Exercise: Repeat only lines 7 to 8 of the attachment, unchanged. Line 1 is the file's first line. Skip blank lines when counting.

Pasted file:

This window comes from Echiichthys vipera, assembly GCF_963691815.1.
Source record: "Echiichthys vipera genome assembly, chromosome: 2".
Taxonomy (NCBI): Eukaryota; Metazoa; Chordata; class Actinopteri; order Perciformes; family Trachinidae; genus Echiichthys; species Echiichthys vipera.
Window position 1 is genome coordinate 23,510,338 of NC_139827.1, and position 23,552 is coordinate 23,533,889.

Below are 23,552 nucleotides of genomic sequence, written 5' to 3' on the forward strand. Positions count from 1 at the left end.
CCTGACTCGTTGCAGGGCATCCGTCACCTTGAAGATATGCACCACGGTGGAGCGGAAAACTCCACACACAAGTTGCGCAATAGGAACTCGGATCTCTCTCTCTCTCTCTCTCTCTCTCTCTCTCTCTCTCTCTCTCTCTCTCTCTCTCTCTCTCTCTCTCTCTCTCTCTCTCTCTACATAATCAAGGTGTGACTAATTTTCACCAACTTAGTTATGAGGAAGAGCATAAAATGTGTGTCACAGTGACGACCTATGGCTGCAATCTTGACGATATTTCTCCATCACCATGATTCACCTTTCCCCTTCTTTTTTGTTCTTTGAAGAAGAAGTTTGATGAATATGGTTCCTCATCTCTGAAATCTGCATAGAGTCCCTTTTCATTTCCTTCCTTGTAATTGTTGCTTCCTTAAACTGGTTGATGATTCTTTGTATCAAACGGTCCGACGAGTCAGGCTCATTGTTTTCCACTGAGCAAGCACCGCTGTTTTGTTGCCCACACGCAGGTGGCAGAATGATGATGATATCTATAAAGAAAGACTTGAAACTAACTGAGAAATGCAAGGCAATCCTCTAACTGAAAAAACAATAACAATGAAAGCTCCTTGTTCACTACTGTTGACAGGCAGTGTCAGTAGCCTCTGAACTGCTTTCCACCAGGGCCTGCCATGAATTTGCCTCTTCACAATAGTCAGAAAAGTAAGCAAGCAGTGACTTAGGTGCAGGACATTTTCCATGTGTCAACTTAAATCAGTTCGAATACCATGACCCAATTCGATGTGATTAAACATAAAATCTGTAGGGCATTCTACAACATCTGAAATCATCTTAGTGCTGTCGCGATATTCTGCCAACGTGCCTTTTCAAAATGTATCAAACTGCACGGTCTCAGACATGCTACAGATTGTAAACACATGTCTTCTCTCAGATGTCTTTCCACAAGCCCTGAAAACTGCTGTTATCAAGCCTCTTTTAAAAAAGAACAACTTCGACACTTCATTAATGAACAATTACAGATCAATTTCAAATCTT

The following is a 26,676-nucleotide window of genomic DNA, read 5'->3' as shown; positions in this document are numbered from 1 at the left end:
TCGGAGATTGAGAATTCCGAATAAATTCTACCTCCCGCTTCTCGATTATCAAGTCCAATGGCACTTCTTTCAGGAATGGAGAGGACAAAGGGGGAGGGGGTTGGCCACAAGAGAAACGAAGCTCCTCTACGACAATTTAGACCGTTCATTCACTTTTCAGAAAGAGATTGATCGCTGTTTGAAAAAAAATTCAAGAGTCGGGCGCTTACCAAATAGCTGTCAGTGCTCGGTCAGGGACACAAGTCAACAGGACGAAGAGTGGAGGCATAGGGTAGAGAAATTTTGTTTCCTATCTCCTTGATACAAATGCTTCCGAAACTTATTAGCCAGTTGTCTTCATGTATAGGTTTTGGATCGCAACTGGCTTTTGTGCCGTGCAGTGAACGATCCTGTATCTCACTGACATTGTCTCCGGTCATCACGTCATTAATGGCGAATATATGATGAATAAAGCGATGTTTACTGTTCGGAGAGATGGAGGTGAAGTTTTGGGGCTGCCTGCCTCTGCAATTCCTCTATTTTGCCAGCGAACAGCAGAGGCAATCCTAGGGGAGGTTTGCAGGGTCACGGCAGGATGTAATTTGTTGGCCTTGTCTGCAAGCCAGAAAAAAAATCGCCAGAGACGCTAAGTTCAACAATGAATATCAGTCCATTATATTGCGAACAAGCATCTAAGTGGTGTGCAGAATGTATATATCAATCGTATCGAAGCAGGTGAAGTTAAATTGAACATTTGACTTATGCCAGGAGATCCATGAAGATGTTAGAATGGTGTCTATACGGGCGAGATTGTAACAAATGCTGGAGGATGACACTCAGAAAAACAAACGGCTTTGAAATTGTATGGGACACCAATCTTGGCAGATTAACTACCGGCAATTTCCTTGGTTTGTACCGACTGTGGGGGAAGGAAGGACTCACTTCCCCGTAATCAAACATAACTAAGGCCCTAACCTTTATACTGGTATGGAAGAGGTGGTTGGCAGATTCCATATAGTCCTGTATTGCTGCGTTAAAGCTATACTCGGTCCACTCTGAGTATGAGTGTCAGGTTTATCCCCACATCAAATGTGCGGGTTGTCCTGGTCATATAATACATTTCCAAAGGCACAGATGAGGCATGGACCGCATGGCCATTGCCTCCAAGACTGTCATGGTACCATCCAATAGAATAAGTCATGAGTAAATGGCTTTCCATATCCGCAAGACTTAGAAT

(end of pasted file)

The following is a 26,676-nucleotide window of genomic DNA, read 5'->3' as shown; positions in this document are numbered from 1 at the left end:
TCGGAGATTGAGAATTCCGAATAAATTCTACCTCCCGCTTCTCGATTATCAAGTCCAATGGCACTTCTTTCAGGAATGGAGAGGACAAAGGGGGAGGGGGTTGGCCACAAGAGAAACGAAGCTCCTCTACGACAATTTAGACCGTTCATTCACTTTTCAGAAAGAGATTGATCGCTGTTTGAAAAAAAATTCAAGAGTCGGGCGCTTACCAAATAGCTGTCAGTGCTCGGTCAGGGACACAAGTCAACAGGACGAAGAGTGGAGGCATAGGGTAGAGAAATTTTGTTTCCTATCTCCTTGATACAAATGCTTCCGAAACTTATTAGCCAGTTGTCTTCATGTATAGGTTTTGGATCGCAACTGGCTTTTGTGCCGTGCAGTGAACGATCCTGTATCTCACTGACATTGTCTCCGGTCATCACGTCATTAATGGCGAATATATGATGAATAAAGCGATGTTTACTGTTCGGAGAGATGGAGGTGAAGTTTTGGGGCTGCCTGCCTCTGCAATTCCTCTATTTTGCCAGCGAACAGCAGAGGCAATCCTAGGGGAGGTTTGCAGGGTCACGGCAGGATGTAATTTGTTGGCCTTGTCTGCAAGCCAGAAAAAAAATCGCCAGAGACGCTAAGTTCAACAATGAATATCAGTCCATTATATTGCGAACAAGCATCTAAGTGGTGTGCAGAATGTATATATCAATCGTATCGAAGCAGGTGAAGTTAAATTGAACATTTGACTTATGCCAGGAGATCCATGAAGATGTTAGAATGGTGTCTATACGGGCGAGATTGTAACAAATGCTGGAGGATGACACTCAGAAAAACAAACGGCTTTGAAATTGTATGGGACACCAATCTTGGCAGATTAACTACCGGCAATTTCCTTGGTTTGTACCGACTGTGGGGGAAGGAAGGACTCACTTCCCCGTAATCAAACATAACTAAGGCCCTAACCTTTATACTGGTATGGAAGAGGTGGTTGGCAGATTCCATATAGTCCTGTATTGCTGCGTTAAAGCTATACTCGGTCCACTCTGAGTATGAGTGTCAGGTTTATCCCCACATCAAATGTGCGGGTTGTCCTGGTCATATAATACATTTCCAAAGGCACAGATGAGGCATGGACCGCATGGCCATTGCCTCCAAGACTGTCATGGTACCATCCAATAGAATAAGTCATGAGTAAATGGCTTTCCATATCCGCAAGACTTAGAAT